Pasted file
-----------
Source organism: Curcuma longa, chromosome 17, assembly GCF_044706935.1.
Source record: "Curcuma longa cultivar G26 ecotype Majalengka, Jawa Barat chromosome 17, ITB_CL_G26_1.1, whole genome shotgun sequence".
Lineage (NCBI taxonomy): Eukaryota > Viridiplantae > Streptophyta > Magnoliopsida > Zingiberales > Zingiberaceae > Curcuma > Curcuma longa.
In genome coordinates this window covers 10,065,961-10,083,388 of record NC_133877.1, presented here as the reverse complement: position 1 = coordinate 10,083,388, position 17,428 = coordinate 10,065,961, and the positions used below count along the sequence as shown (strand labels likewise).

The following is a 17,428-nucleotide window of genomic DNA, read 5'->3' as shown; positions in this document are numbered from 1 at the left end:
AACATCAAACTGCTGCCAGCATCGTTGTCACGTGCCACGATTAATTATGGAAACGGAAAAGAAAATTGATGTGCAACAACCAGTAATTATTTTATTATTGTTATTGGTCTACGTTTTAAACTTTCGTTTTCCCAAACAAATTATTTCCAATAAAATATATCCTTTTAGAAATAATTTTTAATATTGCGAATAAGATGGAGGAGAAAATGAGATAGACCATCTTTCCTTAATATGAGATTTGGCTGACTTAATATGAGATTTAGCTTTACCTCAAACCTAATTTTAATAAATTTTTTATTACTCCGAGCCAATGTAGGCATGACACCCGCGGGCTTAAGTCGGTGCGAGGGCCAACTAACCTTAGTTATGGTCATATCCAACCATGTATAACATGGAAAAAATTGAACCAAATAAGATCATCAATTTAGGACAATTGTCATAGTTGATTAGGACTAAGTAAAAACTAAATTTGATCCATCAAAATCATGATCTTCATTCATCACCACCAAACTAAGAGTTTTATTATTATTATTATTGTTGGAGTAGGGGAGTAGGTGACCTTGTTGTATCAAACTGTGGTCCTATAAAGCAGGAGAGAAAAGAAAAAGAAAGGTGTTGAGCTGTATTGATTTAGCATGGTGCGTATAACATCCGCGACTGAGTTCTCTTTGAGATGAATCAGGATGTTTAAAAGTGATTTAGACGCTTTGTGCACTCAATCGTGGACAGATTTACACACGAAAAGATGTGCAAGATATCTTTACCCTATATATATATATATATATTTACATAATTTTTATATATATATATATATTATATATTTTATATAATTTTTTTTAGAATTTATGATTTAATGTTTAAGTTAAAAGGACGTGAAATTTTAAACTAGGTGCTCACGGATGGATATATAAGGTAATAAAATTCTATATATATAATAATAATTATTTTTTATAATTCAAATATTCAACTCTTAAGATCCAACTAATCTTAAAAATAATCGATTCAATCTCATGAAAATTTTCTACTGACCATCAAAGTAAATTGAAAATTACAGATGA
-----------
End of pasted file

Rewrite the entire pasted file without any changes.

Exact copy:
Source organism: Curcuma longa, chromosome 17, assembly GCF_044706935.1.
Source record: "Curcuma longa cultivar G26 ecotype Majalengka, Jawa Barat chromosome 17, ITB_CL_G26_1.1, whole genome shotgun sequence".
Lineage (NCBI taxonomy): Eukaryota > Viridiplantae > Streptophyta > Magnoliopsida > Zingiberales > Zingiberaceae > Curcuma > Curcuma longa.
In genome coordinates this window covers 10,065,961-10,083,388 of record NC_133877.1, presented here as the reverse complement: position 1 = coordinate 10,083,388, position 17,428 = coordinate 10,065,961, and the positions used below count along the sequence as shown (strand labels likewise).

The following is a 17,428-nucleotide window of genomic DNA, read 5'->3' as shown; positions in this document are numbered from 1 at the left end:
AACATCAAACTGCTGCCAGCATCGTTGTCACGTGCCACGATTAATTATGGAAACGGAAAAGAAAATTGATGTGCAACAACCAGTAATTATTTTATTATTGTTATTGGTCTACGTTTTAAACTTTCGTTTTCCCAAACAAATTATTTCCAATAAAATATATCCTTTTAGAAATAATTTTTAATATTGCGAATAAGATGGAGGAGAAAATGAGATAGACCATCTTTCCTTAATATGAGATTTGGCTGACTTAATATGAGATTTAGCTTTACCTCAAACCTAATTTTAATAAATTTTTTATTACTCCGAGCCAATGTAGGCATGACACCCGCGGGCTTAAGTCGGTGCGAGGGCCAACTAACCTTAGTTATGGTCATATCCAACCATGTATAACATGGAAAAAATTGAACCAAATAAGATCATCAATTTAGGACAATTGTCATAGTTGATTAGGACTAAGTAAAAACTAAATTTGATCCATCAAAATCATGATCTTCATTCATCACCACCAAACTAAGAGTTTTATTATTATTATTATTGTTGGAGTAGGGGAGTAGGTGACCTTGTTGTATCAAACTGTGGTCCTATAAAGCAGGAGAGAAAAGAAAAAGAAAGGTGTTGAGCTGTATTGATTTAGCATGGTGCGTATAACATCCGCGACTGAGTTCTCTTTGAGATGAATCAGGATGTTTAAAAGTGATTTAGACGCTTTGTGCACTCAATCGTGGACAGATTTACACACGAAAAGATGTGCAAGATATCTTTACCCTATATATATATATATATATTTACATAATTTTTATATATATATATATATTATATATTTTATATAATTTTTTTTAGAATTTATGATTTAATGTTTAAGTTAAAAGGACGTGAAATTTTAAACTAGGTGCTCACGGATGGATATATAAGGTAATAAAATTCTATATATATAATAATAATTATTTTTTATAATTCAAATATTCAACTCTTAAGATCCAACTAATCTTAAAAATAATCGATTCAATCTCATGAAAATTTTCTACTGACCATCAAAGTAAATTGAAAATTACAGATGA